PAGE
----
Craig is known for sometimes quoting Dostoevsky – “without god, everything is permitted” (this quote is not exactly accurate, though). But here we start to see that it’s actually Dr. Craig’s worldview that seems to permit everything. In fact, even the apostle Paul said as much in 1 Corinthians 10:23 – “All things are lawful, but not all things are profitable” (NAS). Paul encouraged the believers of his day to eat meat sacrificed to idols, because they knew idols were just wood and stone. But if eating the meat might cause a fellow believer to stumble, Paul said, you should not do it. In other words, if your conscience is clear before god, everything is permitted… just don’t lead others into temptation. Paul’s opinion on circumcision is very similar; fine for some, bad for others.

Another quote Craig is well known for presenting in debates is from Michael Ruse. Without god, “ethics is illusory,” Bill cries emphatically to his opponents. On th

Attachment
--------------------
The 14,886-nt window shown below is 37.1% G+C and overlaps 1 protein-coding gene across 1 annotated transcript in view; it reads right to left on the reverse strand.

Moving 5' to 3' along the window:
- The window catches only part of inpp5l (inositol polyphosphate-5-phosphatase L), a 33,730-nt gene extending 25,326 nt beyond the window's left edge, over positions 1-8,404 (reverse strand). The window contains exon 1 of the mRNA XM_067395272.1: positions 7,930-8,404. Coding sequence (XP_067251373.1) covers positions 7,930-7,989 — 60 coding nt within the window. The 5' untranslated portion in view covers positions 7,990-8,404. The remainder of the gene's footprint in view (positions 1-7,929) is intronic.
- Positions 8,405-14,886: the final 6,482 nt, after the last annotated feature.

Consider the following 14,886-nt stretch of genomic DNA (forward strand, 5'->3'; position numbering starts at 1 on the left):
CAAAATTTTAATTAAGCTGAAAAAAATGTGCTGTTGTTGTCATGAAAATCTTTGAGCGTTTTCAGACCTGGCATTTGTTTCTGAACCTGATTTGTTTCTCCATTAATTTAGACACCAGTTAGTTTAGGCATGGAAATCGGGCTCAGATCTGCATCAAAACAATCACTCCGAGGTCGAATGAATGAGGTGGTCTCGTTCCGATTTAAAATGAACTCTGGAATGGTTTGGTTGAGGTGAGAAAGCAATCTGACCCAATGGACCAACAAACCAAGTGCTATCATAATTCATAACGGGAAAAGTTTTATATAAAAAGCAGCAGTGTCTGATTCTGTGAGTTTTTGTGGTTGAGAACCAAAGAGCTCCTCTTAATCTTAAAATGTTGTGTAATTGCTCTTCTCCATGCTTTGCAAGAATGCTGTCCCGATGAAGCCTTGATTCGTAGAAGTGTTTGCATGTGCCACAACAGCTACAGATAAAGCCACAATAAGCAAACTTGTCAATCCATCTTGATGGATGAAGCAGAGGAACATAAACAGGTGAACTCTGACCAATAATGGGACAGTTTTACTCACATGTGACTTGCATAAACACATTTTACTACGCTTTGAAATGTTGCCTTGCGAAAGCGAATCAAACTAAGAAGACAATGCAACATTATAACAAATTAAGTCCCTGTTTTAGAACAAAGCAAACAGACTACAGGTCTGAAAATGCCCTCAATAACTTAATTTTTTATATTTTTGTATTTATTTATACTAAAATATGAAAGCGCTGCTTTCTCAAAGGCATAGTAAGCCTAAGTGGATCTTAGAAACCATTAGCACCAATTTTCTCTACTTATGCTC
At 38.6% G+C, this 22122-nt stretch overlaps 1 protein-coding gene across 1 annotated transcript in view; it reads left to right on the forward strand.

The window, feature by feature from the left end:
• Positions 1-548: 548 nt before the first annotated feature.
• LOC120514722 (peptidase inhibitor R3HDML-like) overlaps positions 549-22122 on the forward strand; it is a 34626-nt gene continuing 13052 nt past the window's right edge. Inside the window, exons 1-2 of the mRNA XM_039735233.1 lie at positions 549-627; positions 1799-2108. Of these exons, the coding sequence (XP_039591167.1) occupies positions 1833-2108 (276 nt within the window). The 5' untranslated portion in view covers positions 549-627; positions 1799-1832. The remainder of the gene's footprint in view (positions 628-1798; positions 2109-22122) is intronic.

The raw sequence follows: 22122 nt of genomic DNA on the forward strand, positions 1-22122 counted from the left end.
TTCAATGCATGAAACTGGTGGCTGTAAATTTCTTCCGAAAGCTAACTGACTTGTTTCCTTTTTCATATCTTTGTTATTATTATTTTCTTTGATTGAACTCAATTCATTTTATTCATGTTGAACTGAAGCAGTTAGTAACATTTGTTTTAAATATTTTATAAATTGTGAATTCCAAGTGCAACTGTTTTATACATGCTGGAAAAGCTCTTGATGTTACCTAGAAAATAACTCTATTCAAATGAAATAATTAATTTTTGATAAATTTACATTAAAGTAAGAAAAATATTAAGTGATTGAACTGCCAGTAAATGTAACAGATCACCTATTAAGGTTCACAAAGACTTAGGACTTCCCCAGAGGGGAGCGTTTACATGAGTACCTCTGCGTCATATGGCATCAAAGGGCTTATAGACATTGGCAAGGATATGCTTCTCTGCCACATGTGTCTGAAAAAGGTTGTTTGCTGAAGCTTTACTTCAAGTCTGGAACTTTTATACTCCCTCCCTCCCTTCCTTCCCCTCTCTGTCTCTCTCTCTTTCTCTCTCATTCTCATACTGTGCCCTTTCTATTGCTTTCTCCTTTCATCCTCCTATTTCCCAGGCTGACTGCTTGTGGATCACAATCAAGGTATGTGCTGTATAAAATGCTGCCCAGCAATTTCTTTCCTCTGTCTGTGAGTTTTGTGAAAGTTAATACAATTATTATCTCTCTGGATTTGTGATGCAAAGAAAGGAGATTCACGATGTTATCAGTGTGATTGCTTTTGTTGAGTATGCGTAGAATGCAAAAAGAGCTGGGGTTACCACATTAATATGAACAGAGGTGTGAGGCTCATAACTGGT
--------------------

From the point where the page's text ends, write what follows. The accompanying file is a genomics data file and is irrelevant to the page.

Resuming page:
e contrary, though, it would seem that with all the unbelievably hurtful and immoral acts god has permitted down the course of history, ethics is inescapably illusory on Dr. Craig’s worldview. God’s nature is consistent with allowing every conceivable evil, and his commands, flowing from that nature, come with no guarantee of being any different. If we’re to believe the traditional account of the fall of Lucifer, god even allowed the emergence and continued existence of Satan, the embodiment of pure evil. With so ambiguous a nature, there is literally no reason to think god would never command any act that we would normally regard as evil.